15 Responses

  1. Aube
    Aube April 2, 2013 at 8:50 pm |

    I got teary eyes reading her relationship with her daddy but I’m happy she seems at peace at the moment with that decision and moved on,I guess I get sad at every non “formidable” family relationship,but that’s just me…

    Good interview Lindsay,good luck to Vania, I hope she can rebound and find her groove back to the top,tennis is such an individual sport and could get very challenging at times…

    Hopefully she’ll keep playing and singing for a long time!

    You go Vania!

  2. Max
    Max April 2, 2013 at 10:19 pm |

    Great work, Lindsay.

    Mainstream media isn’t interested in players like Vania but their interviews are always much more interesting than whatever PR driven superstars have to offer.

    1. Master Ace
      Master Ace April 3, 2013 at 8:27 am |

      Agree. Those have a tendency to be the best interviews.

    2. SamG
      SamG April 3, 2013 at 11:36 am |

      Agreed!

  3. Patrick of La Verne
    Patrick of La Verne April 3, 2013 at 3:41 pm |

    If more people had the time, or took the time, to learn more about the WTA players, women’s tennis would enter a new golden age. Nearly ever player has a story worth telling, and many have several.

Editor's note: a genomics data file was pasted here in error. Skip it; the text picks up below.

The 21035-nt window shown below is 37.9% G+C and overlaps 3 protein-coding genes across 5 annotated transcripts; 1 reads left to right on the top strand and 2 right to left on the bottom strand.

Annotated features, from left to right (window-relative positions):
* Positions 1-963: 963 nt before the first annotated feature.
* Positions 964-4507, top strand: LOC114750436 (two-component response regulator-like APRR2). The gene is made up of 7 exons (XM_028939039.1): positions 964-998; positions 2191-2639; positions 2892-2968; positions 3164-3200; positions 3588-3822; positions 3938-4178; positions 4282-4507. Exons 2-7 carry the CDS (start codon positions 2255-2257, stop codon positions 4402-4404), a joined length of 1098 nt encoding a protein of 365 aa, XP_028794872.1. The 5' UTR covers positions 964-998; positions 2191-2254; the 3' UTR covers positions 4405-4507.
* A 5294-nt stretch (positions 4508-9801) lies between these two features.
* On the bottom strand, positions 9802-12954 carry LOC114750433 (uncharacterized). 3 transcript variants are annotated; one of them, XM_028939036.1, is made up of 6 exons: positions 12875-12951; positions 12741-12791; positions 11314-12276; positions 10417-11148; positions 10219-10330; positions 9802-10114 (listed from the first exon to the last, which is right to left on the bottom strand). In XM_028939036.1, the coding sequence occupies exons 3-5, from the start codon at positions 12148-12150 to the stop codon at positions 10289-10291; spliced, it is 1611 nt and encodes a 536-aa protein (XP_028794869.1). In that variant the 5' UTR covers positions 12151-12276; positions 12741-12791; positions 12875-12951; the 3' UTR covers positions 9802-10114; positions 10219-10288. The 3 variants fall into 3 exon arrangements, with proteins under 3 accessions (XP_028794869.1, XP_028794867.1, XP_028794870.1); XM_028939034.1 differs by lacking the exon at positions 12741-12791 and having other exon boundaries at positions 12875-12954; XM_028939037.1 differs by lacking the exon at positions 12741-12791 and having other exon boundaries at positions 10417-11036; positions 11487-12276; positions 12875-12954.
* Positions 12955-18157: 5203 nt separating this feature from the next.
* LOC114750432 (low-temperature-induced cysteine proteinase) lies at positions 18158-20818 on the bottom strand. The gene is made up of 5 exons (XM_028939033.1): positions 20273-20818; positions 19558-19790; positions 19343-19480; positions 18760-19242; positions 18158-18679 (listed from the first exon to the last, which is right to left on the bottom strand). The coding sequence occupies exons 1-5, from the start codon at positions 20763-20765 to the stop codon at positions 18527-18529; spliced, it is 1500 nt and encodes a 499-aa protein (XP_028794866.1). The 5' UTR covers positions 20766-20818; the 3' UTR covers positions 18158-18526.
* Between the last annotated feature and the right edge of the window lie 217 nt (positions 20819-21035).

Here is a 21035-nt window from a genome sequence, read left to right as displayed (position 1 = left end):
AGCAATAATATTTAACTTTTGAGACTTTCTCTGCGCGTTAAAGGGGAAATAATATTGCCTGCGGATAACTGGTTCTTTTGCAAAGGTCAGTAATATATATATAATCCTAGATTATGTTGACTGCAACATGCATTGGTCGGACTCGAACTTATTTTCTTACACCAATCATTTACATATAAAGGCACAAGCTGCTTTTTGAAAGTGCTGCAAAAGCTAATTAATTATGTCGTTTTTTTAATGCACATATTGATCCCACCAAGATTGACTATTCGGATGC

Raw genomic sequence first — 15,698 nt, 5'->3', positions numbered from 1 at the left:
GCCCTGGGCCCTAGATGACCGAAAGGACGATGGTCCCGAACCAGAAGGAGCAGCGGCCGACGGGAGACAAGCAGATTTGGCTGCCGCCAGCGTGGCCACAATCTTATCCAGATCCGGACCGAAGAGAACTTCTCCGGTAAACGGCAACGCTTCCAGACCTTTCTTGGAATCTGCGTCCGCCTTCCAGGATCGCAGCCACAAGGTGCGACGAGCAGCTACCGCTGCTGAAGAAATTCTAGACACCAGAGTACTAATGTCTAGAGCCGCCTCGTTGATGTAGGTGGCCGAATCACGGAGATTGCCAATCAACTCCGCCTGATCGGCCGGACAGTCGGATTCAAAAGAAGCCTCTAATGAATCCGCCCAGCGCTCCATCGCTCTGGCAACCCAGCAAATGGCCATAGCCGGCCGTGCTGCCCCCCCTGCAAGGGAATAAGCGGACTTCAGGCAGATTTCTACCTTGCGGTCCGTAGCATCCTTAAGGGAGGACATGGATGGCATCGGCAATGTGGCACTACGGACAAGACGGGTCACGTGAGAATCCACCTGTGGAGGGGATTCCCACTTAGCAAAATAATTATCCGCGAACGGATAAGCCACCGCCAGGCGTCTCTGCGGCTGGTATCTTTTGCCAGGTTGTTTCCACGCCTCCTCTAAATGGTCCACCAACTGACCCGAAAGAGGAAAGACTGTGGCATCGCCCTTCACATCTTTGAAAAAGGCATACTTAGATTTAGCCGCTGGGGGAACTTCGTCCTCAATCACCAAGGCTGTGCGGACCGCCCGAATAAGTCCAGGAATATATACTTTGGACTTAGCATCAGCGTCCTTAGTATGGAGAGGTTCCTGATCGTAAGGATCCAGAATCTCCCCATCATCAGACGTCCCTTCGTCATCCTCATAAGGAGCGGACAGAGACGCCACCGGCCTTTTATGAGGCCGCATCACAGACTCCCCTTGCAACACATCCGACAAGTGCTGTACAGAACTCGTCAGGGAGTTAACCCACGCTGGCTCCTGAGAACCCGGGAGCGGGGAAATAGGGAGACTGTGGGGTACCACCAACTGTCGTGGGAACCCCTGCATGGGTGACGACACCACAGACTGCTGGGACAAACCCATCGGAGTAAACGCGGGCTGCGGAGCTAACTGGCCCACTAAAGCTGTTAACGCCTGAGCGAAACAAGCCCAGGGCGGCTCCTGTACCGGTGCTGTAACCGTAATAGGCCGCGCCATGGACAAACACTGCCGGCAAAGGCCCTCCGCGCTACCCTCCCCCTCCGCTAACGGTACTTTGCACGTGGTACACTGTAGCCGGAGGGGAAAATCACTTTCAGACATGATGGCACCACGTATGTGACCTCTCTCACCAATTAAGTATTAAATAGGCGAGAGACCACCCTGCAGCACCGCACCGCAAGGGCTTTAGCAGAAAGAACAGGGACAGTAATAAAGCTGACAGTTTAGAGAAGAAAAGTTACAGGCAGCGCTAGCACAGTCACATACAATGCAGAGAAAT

Thanks, Lindsay, for looking beyond first serve percentages and backhands down the line. Keep up the great work and good luck to the California Songbird!

  4. Rhian
    Rhian April 3, 2013 at 5:10 pm |

    I’m seconding all those saying how much they enjoy these interviews with some of the so-called “lesser known” players, so many interesting stories that would overwise never get out. Wish more media would focus on other players as well as the top ranked players but so glad there seems to be more high quality blogs & bloggers coming up now that are getting access to media credentials & using it well!

  5. Sean
    Sean April 3, 2013 at 6:46 pm |

    I agree with the previous posters, well done and very revealing. So thankful that Lindsay went the extra mile and Vania was so open.
    Watching Vania and Yaroslova win the US Open in 2010 was amazing but offset by a nearly empty stadium. I don’t know if the indifference to doubles speaks to her motivation (probably goes way deeper) but I wonder.

  6. tennis watcher
    tennis watcher April 8, 2013 at 8:53 pm |

    Love your site and writing!

    I know I am late to this party, but I can’t help but wonder if there were topics off limits in this interview. While I enjoyed this piece, I can’t believe it does not mention the now famous King tweet about performance improvement drugs and stripping players of wins. We all know that tennis is an elitist sport plagued by nepotism, classism, racism, etc… so I guess it is no surprise that players, whether UTA supported or not seem to fear being ostracized; this fear is so great that it seems to result in players who are afraid of voicing any opinions. I love the sport but I am tired of the strangle hold it seems to have on its players and to some degree the media that covers it.

    Love your site and writing!

  7. anthony pepe
    anthony pepe April 12, 2013 at 11:51 am |

    Great article on a great woman. I’ve been following Ms. King’s career since she first turned pro. I’m glad to see she is finding herself and what makes her happy.

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